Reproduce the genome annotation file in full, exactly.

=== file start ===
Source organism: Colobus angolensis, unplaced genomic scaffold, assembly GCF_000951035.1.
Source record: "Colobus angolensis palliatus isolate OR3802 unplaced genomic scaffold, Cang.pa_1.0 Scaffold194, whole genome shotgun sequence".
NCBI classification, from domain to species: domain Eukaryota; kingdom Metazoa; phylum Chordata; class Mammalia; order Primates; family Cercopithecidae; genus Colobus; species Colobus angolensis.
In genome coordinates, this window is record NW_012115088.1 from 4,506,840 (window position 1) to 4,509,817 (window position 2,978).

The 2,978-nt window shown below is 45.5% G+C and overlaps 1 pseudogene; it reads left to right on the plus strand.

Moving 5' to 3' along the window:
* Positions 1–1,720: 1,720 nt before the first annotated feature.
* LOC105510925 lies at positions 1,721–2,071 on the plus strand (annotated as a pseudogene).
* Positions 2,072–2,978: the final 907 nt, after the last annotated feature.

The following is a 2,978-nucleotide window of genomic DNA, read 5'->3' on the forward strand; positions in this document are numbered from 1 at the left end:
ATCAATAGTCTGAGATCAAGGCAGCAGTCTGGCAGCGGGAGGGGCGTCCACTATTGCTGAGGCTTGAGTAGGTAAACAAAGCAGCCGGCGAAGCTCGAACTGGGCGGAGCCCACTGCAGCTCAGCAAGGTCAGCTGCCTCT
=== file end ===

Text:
Source organism: Colobus angolensis, unplaced genomic scaffold, assembly GCF_000951035.1.
Source record: "Colobus angolensis palliatus isolate OR3802 unplaced genomic scaffold, Cang.pa_1.0 Scaffold194, whole genome shotgun sequence".
NCBI classification, from domain to species: domain Eukaryota; kingdom Metazoa; phylum Chordata; class Mammalia; order Primates; family Cercopithecidae; genus Colobus; species Colobus angolensis.
In genome coordinates, this window is record NW_012115088.1 from 4,506,840 (window position 1) to 4,509,817 (window position 2,978).

The 2,978-nt window shown below is 45.5% G+C and overlaps 1 pseudogene; it reads left to right on the plus strand.

Moving 5' to 3' along the window:
* Positions 1–1,720: 1,720 nt before the first annotated feature.
* LOC105510925 lies at positions 1,721–2,071 on the plus strand (annotated as a pseudogene).
* Positions 2,072–2,978: the final 907 nt, after the last annotated feature.

The following is a 2,978-nucleotide window of genomic DNA, read 5'->3' on the forward strand; positions in this document are numbered from 1 at the left end:
ATCAATAGTCTGAGATCAAGGCAGCAGTCTGGCAGCGGGAGGGGCGTCCACTATTGCTGAGGCTTGAGTAGGTAAACAAAGCAGCCGGCGAAGCTCGAACTGGGCGGAGCCCACTGCAGCTCAGCAAGGTCAGCTGCCTCT